When Kobayashi signed up to participate in this event a couple months ago, he'd never heard of a bratwurst before, but in his post-gorge interview, he said through his interpreter that he liked them and wanted to take some home with him. And that he also plans to come back next year to try for 60 or more.

I won't deny that I had a great time seeing the spectacle of it all, and while I don't understand how they can shove all that food in and where it all goes, I can't say that it turned me off of food for very long.

I found my way over to the food tent not too much later and got myself a double brat.

If you'd like to see some of the IFOCE's other records, check out this page. But be sure to do it on an empty stomach, because the baked beans and the hard-boiled eggs and the oysters and the cheesecake might cause a slight rumble.

"One of the most wonderful things about life
is that we must regularly stop what we are doing
and devote our attention to eating."

Wednesday, August 09, 2006

Pigs Fly...Hell Freezes Over

Driving home the other night, I had my XM Radio tuned to the "Hitlist" station, and heard a song come on that sounded like a spot-on match for Gwen Stefani.

Reaching to change the station, as I'm relatively indifferent to the career of the former No Doubt lead singer, something caused me to push the button, which brings up artist and title information for the current track, rather than turn the button, which would have spared me a revelation for which I was completely unprepared.

While I would have placed a small wager that the voice I was hearing was that of Gwen Stefani, I would have lost, because the name that appeared on my radio display was...

...Paris Hilton.

Note, I didn't say that the voice I heard was Paris Hilton's, because if that's Paris Hilton, then I'm her next boy toy.

Whoever was working the sound-mixing board in the studio the day that "Stars Are Blind" was recorded deserves a big BIG raise. I bet Paris didn't even have to be in the building for that song to be made. She probably just attached her name to the project and voila...a music career was born.

Should you care enough to let your voice be heard.

(I didn't care enough to vote, but I did take the time out of my life to search for and provide you with the link. Shame on me.)

"Singers come and go, but if you're
a good actor, you can last a long time."
—Elvis Presley

Sunday, August 06, 2006

Big Brother Is Tracking You

A news item was recently published by the Wisconsin Public Radio news service, stating that Ohio has just become the fourth state to introduce a bill that would ban the mandatory implantation of microchips into someone's body to track their movements.

While you take a few seconds to let that sink in, let me tell you in this paragraph that Wisconsin was the first state to pass such a law. A $10,000 fine would be imposed on any employer or government agency that forces a worker to be implanted with a radio frequency identification chip.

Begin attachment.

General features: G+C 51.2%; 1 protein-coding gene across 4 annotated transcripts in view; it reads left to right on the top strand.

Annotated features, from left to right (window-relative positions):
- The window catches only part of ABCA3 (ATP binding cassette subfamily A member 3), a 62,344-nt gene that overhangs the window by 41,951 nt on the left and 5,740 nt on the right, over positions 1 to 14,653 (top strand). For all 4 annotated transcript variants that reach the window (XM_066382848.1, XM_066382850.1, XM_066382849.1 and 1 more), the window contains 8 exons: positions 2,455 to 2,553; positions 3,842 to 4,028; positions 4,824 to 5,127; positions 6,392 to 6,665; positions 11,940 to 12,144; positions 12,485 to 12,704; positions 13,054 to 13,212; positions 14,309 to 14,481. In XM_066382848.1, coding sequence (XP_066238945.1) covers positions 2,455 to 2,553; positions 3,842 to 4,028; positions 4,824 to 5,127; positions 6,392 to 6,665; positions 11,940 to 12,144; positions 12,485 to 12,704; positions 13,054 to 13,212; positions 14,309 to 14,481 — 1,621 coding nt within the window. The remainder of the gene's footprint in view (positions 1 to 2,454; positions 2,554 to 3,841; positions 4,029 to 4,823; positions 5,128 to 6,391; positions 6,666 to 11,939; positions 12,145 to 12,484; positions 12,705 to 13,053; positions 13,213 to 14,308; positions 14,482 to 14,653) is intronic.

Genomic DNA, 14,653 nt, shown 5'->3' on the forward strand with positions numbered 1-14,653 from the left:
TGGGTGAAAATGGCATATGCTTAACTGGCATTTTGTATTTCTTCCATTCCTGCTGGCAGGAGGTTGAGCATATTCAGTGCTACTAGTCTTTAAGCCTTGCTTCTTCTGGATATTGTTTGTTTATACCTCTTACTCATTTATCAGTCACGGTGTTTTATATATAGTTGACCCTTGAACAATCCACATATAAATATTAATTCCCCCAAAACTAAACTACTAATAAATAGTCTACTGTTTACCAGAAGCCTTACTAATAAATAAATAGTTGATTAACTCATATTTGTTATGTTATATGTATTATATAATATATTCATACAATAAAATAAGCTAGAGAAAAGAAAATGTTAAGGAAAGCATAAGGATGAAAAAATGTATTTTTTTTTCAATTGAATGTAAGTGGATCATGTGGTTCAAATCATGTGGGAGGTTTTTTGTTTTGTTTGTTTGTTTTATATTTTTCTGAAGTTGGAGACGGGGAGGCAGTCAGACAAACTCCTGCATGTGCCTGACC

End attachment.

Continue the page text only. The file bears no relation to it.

Is this actually how time is being spent in our state legislatures? On the crafting of laws to determine how best to avoid having microchips installed into humans?

The chip makers state that they'd be best used for storing medical information, and would be well-suited for use in military personnel. But opponents of the technology argue that employers could use them to track employees during their off hours. (They'd find that I visit my local Wal-Mart on a far too frequent basis, and who wants that to be public knowledge, hmm?)

The head of the Florida-based Verichip, however, claims that the chip doesn't send out a signal itself, that it must be read by a scanner.

All I can envision if this technology reaches the mainstream is a conversation like this at work someday...

Micro-Managing, Power-Tripping Bossman: "Smith, why don't you turn your attention today to the Johnson account, and get a handle on that. Oh, and don't forget, Thursday at 10 am you've got your microchip implantation surgery. Don't be late."

Bewildered Yes-Man of an Employee: "Yes, sir! Yes, sir! And would you like to date my wife and have your own copy made of the key to my house as well? Right away, sir!"


Anybody that requires me to "implant" anything in myself in order to work for them certainly won't get the professionally accepted two-weeks notice before I head for the door.

"There are some ideas so wrong
that only a very intelligent person
could believe in them."
—George Orwell

Thursday, August 03, 2006

The Greatest Doctor

I work for a small-town newspaper and printing company, and each year we print the local high school's graduation program.

Being something of a quote whore, I always look forward to reading what the grad class's motto is...what words the student body has chosen to represent itself as it achieves one of life's great milestones.

One of these years I'd love to see a class with the cajon├ęs to print "Kegger tonight at Brandon's!" or "My sophomore science teacher stole my neutrons." on the front of the grad program. But that might not make it past the advisers, huh?

Most classes are usually quite restrained, and offer words of wisdom by Hemingway or Honest Abe, making reference to the great big world out there and all there is to conquer.

One class a few years ago stepped just slightly outside the box, and I thank them for that, because this quote has been with me since the first time I read the words: